Dr. Rajendra Pachauri, Chair of the Intergovernmental Panel on Climate Change (The IPCC and Al Gore were joint winners of the 2007 Nobel Peace Prize) is calling on individuals to cut their carbon footprints by transforming their diets at a lecture hosted by Compassion in World Farming lecture in London tomorrow (Monday 8 September 2008).
Current global animal production is responsible for 18 per cent of all human-induced Greenhouse Gas (GHG) emissions, he says, with more than 60 billion farm animals reared each year. Th IPCC projects that figure will double by 2050.
An average household would reduce the impact of their greenhouse gas emissions by more if they halved their meat consumption than if they halved their car usage, he says.
Dr Pachauri, chairman of the IPCC since 2002 and one of the world's most prominent figures on climate change, says that although people are now beginning to recognize the importance of cutting car and air journeys, people don't fully realize the impact of livestock production on climate change, let alone its future impact.
"Meat production represents 18 per cent of global human-induced GHG emissions, including 37 per cent of global methane emissions, which has 23 times the Global Warming Potential of CO2 and 65 per cent of nitrous oxide, which has 296 times the warming potential of CO2," says Dr Pachauri.
"While the world is looking for sharp reductions in greenhouse gases responsible for climate change, growing global meat production is going to severely compromise future efforts.
"There is, as yet, inadequate awareness on this subject, though voices are rising. A small reduction can make a difference. For example, a study from the University of Chicago showed that if Americans were to reduce meat consumption by 20 per cent it would be as if they switched from a standard Sedan to the ultra-efficient Prius."
Governments also need to act. Not only should practical mitigation measures be employed, but plans should be made to reduce the total number of livestock reared. Rearing fewer animals would also mean better welfare standards for those animals, the core concern of Compassion in World Farming.
"If we continue to consume meat and dairy at the current rate both animals and the planet will suffer. Factory farming is unsustainable and inhumane. The best thing people can do is eat less meat and dairy and eat only higher welfare - organic and free-range," says Joyce D'Silva, Ambassador for Compassion in World Farming.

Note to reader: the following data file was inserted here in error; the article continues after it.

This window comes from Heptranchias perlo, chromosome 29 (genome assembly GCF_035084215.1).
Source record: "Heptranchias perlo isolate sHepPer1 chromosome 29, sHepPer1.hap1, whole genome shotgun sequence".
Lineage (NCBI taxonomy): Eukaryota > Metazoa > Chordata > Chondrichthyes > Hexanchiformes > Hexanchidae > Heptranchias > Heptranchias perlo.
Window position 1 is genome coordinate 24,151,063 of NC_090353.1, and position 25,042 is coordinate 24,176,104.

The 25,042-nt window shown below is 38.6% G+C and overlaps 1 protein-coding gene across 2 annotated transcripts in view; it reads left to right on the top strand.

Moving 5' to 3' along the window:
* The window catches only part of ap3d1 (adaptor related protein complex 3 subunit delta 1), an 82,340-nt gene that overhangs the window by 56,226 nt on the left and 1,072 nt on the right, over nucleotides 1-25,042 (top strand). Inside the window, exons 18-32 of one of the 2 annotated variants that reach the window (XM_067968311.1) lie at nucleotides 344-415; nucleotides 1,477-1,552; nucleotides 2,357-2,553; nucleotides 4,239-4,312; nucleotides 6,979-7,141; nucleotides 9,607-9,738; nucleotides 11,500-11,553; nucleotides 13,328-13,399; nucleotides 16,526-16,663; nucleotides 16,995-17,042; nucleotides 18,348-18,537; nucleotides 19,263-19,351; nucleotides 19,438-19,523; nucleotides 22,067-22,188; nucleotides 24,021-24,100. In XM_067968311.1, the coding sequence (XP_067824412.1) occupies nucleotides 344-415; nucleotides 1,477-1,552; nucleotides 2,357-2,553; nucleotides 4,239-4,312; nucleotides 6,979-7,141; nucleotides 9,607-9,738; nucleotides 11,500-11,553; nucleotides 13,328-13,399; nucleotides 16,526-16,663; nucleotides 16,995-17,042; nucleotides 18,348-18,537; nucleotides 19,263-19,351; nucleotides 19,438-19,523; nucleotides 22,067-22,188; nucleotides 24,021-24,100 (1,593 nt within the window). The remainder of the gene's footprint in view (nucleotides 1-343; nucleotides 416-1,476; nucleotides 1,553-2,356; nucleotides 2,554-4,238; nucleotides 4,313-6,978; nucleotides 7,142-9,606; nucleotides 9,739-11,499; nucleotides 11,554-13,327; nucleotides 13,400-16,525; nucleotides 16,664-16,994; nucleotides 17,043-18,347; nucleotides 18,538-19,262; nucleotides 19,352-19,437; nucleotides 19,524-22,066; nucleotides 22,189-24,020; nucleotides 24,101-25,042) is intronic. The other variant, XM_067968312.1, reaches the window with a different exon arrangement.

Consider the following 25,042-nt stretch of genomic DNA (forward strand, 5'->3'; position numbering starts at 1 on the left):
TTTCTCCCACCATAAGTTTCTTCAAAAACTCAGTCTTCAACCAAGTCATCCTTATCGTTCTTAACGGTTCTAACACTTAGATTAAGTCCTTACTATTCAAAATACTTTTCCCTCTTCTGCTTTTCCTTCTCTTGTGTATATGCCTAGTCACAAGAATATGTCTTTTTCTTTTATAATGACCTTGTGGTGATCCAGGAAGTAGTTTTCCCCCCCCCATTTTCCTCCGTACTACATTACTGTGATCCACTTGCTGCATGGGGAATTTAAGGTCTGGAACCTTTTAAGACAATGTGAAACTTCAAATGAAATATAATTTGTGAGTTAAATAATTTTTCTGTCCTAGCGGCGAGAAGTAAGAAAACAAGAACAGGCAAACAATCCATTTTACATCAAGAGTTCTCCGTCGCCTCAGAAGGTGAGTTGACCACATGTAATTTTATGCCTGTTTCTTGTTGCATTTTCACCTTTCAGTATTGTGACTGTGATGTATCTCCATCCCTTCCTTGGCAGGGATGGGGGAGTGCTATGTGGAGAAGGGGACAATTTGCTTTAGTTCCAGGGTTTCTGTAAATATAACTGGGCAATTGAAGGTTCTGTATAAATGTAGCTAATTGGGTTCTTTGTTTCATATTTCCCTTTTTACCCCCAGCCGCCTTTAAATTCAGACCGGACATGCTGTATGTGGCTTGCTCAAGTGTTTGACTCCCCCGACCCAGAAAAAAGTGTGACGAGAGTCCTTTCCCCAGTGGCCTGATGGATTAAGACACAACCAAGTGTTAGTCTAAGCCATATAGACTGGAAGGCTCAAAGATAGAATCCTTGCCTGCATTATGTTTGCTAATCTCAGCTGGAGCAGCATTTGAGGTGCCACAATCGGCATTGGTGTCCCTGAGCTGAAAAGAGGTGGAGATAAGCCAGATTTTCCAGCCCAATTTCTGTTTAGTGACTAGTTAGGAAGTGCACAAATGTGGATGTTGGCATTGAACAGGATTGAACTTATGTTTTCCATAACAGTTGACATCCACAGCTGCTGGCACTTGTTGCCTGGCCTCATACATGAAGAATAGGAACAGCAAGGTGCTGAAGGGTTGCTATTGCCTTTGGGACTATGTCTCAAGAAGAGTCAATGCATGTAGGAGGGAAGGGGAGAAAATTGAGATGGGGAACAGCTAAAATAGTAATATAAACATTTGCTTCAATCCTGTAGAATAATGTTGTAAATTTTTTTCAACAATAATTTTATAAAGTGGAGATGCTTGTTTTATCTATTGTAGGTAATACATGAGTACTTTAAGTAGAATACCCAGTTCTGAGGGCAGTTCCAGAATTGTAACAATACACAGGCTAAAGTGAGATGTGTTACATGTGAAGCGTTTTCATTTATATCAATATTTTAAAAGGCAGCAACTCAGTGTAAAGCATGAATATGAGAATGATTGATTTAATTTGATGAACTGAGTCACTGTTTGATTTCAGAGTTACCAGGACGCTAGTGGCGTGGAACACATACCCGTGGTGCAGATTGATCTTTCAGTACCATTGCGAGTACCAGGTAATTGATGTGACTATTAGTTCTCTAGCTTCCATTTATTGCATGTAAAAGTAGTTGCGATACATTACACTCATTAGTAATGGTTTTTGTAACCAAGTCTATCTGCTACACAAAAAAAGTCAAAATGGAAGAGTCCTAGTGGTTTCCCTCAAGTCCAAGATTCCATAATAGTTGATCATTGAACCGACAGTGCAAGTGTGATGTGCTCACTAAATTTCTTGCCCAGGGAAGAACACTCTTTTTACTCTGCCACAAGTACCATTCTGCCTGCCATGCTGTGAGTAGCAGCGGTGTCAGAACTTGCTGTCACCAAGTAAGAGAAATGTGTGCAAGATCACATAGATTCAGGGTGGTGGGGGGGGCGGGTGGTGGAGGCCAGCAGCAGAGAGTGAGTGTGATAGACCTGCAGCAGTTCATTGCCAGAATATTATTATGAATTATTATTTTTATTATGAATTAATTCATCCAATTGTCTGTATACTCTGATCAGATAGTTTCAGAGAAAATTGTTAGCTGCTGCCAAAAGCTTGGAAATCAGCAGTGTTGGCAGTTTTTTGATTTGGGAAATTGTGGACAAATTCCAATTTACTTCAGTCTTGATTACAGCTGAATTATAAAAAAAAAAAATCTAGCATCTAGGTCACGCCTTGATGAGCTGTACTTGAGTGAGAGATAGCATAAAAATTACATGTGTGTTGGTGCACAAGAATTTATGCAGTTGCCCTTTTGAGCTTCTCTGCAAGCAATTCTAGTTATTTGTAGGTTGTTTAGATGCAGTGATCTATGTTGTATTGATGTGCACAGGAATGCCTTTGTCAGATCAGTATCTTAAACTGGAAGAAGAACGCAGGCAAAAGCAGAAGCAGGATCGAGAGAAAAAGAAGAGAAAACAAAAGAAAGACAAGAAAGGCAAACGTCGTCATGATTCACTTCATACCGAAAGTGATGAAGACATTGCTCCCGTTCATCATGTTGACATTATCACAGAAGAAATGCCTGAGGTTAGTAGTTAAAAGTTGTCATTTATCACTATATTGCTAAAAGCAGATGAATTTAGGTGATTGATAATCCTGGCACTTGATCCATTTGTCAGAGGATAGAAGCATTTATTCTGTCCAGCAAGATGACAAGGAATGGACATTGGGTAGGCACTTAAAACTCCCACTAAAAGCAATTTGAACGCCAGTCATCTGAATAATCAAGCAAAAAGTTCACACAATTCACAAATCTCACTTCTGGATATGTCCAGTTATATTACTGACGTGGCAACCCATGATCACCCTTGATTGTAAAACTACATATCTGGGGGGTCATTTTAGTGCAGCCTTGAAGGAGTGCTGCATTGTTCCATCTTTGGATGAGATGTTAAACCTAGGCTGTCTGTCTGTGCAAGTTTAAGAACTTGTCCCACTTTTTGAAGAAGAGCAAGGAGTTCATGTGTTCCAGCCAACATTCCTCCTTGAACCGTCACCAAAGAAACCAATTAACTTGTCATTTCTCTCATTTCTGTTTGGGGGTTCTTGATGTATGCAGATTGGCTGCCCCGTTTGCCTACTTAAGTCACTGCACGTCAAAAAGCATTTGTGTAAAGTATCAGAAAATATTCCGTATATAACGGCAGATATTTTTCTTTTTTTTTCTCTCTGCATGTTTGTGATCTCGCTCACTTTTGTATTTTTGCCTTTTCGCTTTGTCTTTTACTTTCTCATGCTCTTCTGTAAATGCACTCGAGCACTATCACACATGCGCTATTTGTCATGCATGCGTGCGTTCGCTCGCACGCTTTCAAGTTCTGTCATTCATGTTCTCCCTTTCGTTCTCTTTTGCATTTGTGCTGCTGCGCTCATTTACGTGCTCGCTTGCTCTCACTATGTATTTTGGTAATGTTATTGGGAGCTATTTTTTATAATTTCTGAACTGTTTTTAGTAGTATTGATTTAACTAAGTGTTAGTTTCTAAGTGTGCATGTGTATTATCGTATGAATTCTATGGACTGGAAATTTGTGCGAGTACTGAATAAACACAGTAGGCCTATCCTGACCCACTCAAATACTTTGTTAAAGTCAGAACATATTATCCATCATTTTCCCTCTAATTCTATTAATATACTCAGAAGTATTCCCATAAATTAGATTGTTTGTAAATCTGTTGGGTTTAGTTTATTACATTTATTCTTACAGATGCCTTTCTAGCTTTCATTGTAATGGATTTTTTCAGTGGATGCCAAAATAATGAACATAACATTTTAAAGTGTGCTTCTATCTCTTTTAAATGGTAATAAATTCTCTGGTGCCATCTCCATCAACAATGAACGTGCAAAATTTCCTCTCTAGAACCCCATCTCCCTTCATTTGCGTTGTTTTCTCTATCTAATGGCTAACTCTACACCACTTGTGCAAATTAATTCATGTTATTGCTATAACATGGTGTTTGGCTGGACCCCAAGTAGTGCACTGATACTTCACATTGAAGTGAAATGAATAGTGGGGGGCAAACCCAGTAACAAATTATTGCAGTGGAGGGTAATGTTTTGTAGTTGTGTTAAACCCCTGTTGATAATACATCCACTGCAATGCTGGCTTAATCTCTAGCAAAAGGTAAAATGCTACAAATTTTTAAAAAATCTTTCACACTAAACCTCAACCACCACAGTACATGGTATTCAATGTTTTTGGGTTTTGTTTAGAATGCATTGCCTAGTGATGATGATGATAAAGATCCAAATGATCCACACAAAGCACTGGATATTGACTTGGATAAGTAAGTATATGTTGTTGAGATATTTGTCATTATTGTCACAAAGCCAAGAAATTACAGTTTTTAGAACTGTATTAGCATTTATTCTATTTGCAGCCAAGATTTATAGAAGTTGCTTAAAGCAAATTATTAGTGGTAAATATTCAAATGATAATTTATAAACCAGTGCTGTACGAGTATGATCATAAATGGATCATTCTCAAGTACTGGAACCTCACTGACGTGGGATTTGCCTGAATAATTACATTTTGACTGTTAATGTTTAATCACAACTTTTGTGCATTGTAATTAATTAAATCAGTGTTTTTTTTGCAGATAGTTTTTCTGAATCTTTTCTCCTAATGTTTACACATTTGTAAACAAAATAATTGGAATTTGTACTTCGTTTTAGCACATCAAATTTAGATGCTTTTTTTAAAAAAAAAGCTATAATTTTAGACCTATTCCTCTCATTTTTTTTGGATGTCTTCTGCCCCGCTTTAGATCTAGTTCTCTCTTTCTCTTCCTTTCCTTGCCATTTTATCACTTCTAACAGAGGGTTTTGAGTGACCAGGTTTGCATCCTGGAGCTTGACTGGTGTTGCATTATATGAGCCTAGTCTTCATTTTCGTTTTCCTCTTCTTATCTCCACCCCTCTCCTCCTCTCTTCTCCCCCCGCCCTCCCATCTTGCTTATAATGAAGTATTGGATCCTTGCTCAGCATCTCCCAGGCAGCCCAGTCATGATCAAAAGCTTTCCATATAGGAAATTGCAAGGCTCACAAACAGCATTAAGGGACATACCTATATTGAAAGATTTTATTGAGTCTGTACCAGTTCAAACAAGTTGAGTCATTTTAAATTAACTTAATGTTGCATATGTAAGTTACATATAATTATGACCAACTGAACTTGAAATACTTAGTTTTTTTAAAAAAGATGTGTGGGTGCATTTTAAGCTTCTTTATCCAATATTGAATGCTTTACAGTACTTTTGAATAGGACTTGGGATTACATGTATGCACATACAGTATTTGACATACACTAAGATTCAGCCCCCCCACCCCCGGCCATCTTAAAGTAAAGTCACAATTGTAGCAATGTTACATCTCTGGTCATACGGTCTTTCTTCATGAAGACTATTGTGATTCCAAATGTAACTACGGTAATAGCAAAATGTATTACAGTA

"Compassion in World Farming and Dr Pachauri urge caution on measures to reduce the impact of livestock, for example, changing cows' diets so that they produce less methane, a highly damaging greenhouse gas. Such mitigation measures must be screened for their impact on the health and welfare of the animals themselves. For example, a diet with higher proportion of cereals to reduce their methane output is likely to cause high levels of lameness, as the more acidic diet adversely affects the cattle's feet. Using yet more cereals for animal feed could also worsen the current food crisis," concludes Joyce D'Silva.
Global Warning! The impact of meat production and consumption on climate change; Compassion in World Farming's Peter Roberts Memorial Lecture (named after Compassion's farmer founder), The Institute of Engineering and Technology. Savoy Place, Westminster, London WC2R 0BL
Monday 8 September at 6.30pm, registration from 5.45pm Journalists are welcome to attend by prior notice A discussion panel includes: - Professor Robert Watson, Chief Scientific Adviser for DEFRA - Dr Henning Steinfeld, Head of Livestock, FAO, author "Livestock's Long Shadow" - Dr John Powles, Institute of Public Health at Cambridge University - Felicity Lawrence, The Guardian, author "Not on the Label" and "Eat your Heart Out" - Joyce D'Silva, Compassion in World Farming, Ambassador
For more detailed information on agriculture and climate change see Compassion in World Farming's report Global Warning: Climate change and animal welfare downloadable at http://www.ciwf.org.uk/globalwarning